Where and how V&V applies in an agile context?
I joined a company that is leaving the waterfall approach to implement a SAFe (scaled agile framework) one for developing. I'm part of the Quality Assurance team. Before we had requirements register and fixed gates, so verification and validation were easy because verification was done by using the well written architecture, FRs and NFRs, and validation by testing with use cases and showing/"pre-releasing" to the customer.
Now I'm really confused since we have no more the requirements register and I don't know what should be tested because of the vague and just in time acceptance criteria that we have in features and user stories. And the architecture/ux is not available until the end of a feature...
Example of what we have:
Epic: Tool to create cooking recipes
Feature1: Ingredients selector tool
- Acceptance cr1: web application
- Acceptance cr2: using Ingredients from doc1
- Acceptance cr3: basic authN and authZ
User story1: As a user I want to be able to login to my application
- Acceptance cr1: possible to login using email and password
For me AC1 and AC3 of the feature1 are too vague and I don't know how to test them. They could mean everything. I really don't know how to apply old V&V here.. and it seems also impossible to perform system testing /E2E testing when I get these features/stories... until the dev is done I really don't know what test cases I should write.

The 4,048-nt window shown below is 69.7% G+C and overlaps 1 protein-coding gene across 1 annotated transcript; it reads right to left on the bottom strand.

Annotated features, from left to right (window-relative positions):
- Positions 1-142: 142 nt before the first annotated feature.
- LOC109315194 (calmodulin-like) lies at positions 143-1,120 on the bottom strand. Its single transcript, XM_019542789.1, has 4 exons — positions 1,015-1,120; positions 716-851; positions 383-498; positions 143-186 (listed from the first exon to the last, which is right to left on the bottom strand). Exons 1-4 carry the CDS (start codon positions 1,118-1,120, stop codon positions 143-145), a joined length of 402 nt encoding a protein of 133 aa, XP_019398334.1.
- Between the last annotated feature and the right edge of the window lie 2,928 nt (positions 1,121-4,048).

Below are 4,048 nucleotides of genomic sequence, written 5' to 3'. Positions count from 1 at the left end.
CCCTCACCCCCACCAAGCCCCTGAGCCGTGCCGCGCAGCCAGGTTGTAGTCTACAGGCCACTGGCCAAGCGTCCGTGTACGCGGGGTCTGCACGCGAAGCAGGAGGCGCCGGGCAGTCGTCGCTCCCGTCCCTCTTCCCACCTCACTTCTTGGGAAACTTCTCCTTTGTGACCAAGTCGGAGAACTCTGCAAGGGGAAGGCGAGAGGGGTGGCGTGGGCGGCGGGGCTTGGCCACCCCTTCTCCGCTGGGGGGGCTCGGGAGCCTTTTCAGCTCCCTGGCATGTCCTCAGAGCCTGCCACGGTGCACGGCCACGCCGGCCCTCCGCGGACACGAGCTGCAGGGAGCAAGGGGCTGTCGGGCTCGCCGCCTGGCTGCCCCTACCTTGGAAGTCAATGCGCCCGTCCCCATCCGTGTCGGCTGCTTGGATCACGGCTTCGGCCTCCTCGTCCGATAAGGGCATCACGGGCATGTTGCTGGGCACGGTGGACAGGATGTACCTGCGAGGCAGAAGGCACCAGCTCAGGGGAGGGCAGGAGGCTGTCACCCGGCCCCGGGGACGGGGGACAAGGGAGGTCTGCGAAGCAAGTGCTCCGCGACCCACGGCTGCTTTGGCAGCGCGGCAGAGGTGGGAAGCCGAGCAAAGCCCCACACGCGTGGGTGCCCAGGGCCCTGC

I don't know also if the user should be able to sign up and what data should he give. Don't know also what if the user wants to add new ingredients..
Can you help me understanding how can I verify/validate the system like I used to in the previous approach? I know that this is a really huge topic, but I cannot find any information on the internet regarding this, only theory with no or incomplete practical examples
If you can make examples it would be great, thank you!
Can you help me understanding how can I verify/validate the system like I used to in the previous approach?
Agile does not mean vague. Quite frankly, you are right. Those acceptance criteria you have problems with are just bad. That has nothing to do with agile of any kind. Acceptance criteria should be testable. If you as a QA person do not know how to test it, how would anybody know? It's called Acceptance Criteria so they can be validated and accepted. Your examples cannot.
The only way out is to write better acceptance criteria. Maybe whoever wrote them for your new agile stories can ask the people who wrote them before how to do it. I would say acceptance criteria are probably the one thing that has not really changed except maybe in name. They cannot be vague, or they don't work.
It's not your fault. Somebody threw out the baby with the bathwater. I guess the people writing the stories in agile are new to this or just overworked with all the changes they are going through.